3. Setting-up of refrigeration

    There are three parts to setting-up refrigeration for your wine cellar. You have to choose between a WineZone Air Handler and WineZone Ductless Split before installing a self-contained cooling unit.

    Ducting will be necessary at this stage if you choose the WineZone Air Handler. The ducting will run to the air handler in a mechanical room, then to the condensation section. You will also have to consider the drain and electric lines at this point.

    If you choose the WineZone Ductless Split, you will have to run the line set from the ductless split to the condenser. This is where you will have to consider drain and electric lines.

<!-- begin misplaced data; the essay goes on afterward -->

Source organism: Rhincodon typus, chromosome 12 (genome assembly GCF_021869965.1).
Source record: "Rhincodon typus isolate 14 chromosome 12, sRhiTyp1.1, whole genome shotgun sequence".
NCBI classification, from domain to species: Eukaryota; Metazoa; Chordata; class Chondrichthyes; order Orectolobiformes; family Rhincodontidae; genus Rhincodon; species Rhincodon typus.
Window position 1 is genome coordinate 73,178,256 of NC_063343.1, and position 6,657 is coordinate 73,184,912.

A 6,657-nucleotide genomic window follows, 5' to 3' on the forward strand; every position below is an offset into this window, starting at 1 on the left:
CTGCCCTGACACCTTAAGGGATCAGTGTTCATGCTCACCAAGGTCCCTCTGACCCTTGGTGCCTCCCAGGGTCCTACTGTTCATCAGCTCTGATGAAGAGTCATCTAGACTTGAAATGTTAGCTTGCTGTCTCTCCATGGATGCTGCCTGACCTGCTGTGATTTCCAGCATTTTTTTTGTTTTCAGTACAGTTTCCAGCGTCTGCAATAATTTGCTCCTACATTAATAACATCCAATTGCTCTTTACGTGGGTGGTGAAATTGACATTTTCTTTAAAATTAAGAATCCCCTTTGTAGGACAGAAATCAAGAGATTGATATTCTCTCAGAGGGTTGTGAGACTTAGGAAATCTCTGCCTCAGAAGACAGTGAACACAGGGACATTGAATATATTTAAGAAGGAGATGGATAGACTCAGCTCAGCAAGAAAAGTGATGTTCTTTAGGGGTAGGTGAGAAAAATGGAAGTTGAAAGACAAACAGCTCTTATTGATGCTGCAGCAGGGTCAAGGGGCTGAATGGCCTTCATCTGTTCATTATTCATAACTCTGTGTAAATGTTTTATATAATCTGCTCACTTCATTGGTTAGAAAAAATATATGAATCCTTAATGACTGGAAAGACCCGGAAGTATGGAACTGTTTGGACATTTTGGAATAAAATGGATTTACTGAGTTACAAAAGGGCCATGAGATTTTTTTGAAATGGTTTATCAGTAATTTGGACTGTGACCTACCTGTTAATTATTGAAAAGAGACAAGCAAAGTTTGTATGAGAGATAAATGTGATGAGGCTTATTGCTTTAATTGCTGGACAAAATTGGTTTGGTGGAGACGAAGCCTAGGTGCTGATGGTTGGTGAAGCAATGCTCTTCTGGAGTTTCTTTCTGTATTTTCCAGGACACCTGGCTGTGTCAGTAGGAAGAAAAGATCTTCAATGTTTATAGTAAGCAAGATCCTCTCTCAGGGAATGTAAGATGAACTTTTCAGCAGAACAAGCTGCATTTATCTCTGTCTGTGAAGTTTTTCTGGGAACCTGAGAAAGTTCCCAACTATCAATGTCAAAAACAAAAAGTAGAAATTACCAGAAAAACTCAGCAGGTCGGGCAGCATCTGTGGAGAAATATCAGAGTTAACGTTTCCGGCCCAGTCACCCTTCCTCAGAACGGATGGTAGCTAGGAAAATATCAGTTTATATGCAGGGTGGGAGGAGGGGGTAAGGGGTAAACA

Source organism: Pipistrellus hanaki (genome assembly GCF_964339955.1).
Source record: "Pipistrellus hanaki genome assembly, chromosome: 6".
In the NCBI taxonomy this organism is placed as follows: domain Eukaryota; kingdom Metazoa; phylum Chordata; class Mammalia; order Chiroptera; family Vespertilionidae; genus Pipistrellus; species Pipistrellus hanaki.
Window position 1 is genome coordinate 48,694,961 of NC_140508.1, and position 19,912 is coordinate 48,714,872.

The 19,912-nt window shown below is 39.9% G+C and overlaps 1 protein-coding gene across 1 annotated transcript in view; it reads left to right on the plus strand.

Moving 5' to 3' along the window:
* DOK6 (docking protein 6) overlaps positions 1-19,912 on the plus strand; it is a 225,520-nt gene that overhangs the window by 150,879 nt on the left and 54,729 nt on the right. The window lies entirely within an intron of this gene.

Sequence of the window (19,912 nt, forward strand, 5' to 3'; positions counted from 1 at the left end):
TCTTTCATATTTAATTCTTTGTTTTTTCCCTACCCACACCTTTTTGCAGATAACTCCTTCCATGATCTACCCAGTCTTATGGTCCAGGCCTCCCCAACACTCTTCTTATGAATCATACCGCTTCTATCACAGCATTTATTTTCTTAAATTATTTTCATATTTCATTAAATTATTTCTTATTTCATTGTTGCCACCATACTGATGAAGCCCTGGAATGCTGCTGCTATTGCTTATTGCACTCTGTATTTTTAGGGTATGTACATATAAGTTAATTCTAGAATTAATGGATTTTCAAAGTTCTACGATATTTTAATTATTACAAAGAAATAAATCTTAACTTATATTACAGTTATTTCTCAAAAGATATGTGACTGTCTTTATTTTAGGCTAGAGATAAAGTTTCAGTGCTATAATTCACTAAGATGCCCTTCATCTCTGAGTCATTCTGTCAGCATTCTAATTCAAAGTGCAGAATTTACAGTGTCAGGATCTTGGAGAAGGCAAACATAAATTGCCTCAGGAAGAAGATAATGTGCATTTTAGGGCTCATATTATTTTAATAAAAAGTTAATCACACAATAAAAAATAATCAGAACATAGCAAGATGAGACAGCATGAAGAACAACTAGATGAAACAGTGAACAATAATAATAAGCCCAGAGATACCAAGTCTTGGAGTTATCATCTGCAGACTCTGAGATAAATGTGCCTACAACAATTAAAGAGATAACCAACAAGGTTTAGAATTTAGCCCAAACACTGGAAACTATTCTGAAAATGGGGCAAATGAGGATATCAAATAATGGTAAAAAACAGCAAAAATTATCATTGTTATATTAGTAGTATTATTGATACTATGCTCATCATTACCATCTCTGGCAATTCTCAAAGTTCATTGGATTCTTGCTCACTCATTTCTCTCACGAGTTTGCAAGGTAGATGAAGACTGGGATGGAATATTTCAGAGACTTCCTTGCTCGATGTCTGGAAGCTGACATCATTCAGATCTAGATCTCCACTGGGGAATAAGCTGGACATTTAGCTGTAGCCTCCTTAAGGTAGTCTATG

If the plan is to utilize a self-contained cooling unit, you will have to bore an adequately sized hole in the wall to support it. You will also have to account for an electrical outlet, a condenser unit, and a drain line.

  4. Setting-up of insulation

    The two conventional methods for insulation of a wine cellar are to spray foam, or 6 mil vapor barrier and fiberglass batts. As mentioned previously, if you are considering a vapor barrier, you have to seal the concrete in the walls during studs installation itself. Spraying foam is expensive, but it will prevent punctures in your vapor barrier that may be caused by screws, running wire, plumbing, etc.

    When working with a six mil vapor barrier, you will not require foam. Just install the barrier on the back side of your studs before placing them into position. Ensure that you have an excess vapor barrier at the edges for overlapping of seams and tucking shut. Post-installation of the vapor barrier, you will need insulation in the stud and joist cavities. The most common one used is fiberglass.

  5. Installation of an electrical outlet